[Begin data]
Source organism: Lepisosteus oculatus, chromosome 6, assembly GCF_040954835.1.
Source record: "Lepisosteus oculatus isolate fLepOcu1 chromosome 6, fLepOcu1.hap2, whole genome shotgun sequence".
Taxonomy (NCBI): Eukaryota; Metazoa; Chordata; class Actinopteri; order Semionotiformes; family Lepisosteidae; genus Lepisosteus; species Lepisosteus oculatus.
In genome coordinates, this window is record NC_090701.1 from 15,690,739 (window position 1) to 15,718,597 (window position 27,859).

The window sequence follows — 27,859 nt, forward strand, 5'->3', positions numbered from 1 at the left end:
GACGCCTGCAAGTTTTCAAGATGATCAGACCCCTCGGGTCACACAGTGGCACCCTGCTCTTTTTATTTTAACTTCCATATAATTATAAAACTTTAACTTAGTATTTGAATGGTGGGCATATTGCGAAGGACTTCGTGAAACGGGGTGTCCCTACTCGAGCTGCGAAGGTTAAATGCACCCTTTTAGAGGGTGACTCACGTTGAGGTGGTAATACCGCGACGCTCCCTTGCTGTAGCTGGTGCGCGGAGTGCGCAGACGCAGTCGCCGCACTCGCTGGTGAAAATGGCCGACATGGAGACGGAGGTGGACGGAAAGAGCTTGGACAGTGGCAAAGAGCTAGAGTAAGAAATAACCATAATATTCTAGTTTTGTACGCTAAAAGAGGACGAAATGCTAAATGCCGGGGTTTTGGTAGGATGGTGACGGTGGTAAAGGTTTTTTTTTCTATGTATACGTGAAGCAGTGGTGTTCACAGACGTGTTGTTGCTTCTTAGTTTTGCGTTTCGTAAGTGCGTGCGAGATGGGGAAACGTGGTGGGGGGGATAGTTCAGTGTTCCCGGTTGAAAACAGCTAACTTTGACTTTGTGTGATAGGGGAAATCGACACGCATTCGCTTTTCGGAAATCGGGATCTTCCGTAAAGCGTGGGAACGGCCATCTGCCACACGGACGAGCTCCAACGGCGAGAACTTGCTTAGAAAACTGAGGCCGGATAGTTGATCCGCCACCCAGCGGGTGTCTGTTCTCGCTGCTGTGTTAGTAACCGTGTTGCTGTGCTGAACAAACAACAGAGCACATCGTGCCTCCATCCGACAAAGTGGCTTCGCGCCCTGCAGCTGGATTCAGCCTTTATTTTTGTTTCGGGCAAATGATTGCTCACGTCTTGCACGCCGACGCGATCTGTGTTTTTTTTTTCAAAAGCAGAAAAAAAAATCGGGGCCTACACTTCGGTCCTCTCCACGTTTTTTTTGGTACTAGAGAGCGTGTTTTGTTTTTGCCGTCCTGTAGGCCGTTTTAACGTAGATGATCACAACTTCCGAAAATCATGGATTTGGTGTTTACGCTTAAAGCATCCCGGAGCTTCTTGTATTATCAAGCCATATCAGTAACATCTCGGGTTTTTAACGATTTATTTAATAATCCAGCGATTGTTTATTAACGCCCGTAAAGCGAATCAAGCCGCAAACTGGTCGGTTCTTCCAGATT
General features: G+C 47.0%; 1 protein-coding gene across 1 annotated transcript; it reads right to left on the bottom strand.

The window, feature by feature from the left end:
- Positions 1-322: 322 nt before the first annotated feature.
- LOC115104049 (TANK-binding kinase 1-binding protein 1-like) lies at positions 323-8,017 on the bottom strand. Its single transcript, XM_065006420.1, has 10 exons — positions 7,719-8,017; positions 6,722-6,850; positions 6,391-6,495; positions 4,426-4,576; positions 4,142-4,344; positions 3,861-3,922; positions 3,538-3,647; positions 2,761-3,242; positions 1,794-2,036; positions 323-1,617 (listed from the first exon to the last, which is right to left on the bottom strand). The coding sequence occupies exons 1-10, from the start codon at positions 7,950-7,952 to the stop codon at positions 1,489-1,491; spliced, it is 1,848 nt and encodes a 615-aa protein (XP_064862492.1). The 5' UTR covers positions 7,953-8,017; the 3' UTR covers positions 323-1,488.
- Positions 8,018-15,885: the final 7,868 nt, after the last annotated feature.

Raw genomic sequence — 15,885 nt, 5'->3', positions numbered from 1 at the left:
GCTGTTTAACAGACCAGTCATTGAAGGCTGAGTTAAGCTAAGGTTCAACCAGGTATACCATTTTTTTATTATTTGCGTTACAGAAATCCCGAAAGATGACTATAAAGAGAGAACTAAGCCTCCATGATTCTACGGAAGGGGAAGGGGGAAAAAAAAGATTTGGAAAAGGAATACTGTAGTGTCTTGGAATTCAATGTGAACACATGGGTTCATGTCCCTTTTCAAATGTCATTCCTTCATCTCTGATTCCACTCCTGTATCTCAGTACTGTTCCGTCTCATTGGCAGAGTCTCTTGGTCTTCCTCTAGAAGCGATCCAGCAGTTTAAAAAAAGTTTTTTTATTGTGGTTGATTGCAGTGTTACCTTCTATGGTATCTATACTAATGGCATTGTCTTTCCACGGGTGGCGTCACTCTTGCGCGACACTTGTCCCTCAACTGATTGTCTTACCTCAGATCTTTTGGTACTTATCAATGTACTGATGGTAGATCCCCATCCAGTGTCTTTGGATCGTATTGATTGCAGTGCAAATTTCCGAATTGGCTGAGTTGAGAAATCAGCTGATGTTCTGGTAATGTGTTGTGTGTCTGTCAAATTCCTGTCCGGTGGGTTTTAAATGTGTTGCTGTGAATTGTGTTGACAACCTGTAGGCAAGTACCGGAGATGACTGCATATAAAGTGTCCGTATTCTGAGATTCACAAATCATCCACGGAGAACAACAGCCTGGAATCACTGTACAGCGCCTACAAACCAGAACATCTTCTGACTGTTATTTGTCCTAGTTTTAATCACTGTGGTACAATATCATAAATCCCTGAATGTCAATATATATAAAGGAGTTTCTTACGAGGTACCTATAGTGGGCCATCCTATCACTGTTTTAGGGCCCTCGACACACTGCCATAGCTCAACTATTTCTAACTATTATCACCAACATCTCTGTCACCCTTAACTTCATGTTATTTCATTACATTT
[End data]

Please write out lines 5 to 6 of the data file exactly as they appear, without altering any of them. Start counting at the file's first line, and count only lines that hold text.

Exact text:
The window sequence follows — 27,859 nt, forward strand, 5'->3', positions numbered from 1 at the left end:
GACGCCTGCAAGTTTTCAAGATGATCAGACCCCTCGGGTCACACAGTGGCACCCTGCTCTTTTTATTTTAACTTCCATATAATTATAAAACTTTAACTTAGTATTTGAATGGTGGGCATATTGCGAAGGACTTCGTGAAACGGGGTGTCCCTACTCGAGCTGCGAAGGTTAAATGCACCCTTTTAGAGGGTGACTCACGTTGAGGTGGTAATACCGCGACGCTCCCTTGCTGTAGCTGGTGCGCGGAGTGCGCAGACGCAGTCGCCGCACTCGCTGGTGAAAATGGCCGACATGGAGACGGAGGTGGACGGAAAGAGCTTGGACAGTGGCAAAGAGCTAGAGTAAGAAATAACCATAATATTCTAGTTTTGTACGCTAAAAGAGGACGAAATGCTAAATGCCGGGGTTTTGGTAGGATGGTGACGGTGGTAAAGGTTTTTTTTTCTATGTATACGTGAAGCAGTGGTGTTCACAGACGTGTTGTTGCTTCTTAGTTTTGCGTTTCGTAAGTGCGTGCGAGATGGGGAAACGTGGTGGGGGGGATAGTTCAGTGTTCCCGGTTGAAAACAGCTAACTTTGACTTTGTGTGATAGGGGAAATCGACACGCATTCGCTTTTCGGAAATCGGGATCTTCCGTAAAGCGTGGGAACGGCCATCTGCCACACGGACGAGCTCCAACGGCGAGAACTTGCTTAGAAAACTGAGGCCGGATAGTTGATCCGCCACCCAGCGGGTGTCTGTTCTCGCTGCTGTGTTAGTAACCGTGTTGCTGTGCTGAACAAACAACAGAGCACATCGTGCCTCCATCCGACAAAGTGGCTTCGCGCCCTGCAGCTGGATTCAGCCTTTATTTTTGTTTCGGGCAAATGATTGCTCACGTCTTGCACGCCGACGCGATCTGTGTTTTTTTTTTCAAAAGCAGAAAAAAAAATCGGGGCCTACACTTCGGTCCTCTCCACGTTTTTTTTGGTACTAGAGAGCGTGTTTTGTTTTTGCCGTCCTGTAGGCCGTTTTAACGTAGATGATCACAACTTCCGAAAATCATGGATTTGGTGTTTACGCTTAAAGCATCCCGGAGCTTCTTGTATTATCAAGCCATATCAGTAACATCTCGGGTTTTTAACGATTTATTTAATAATCCAGCGATTGTTTATTAACGCCCGTAAAGCGAATCAAGCCGCAAACTGGTCGGTTCTTCCAGATT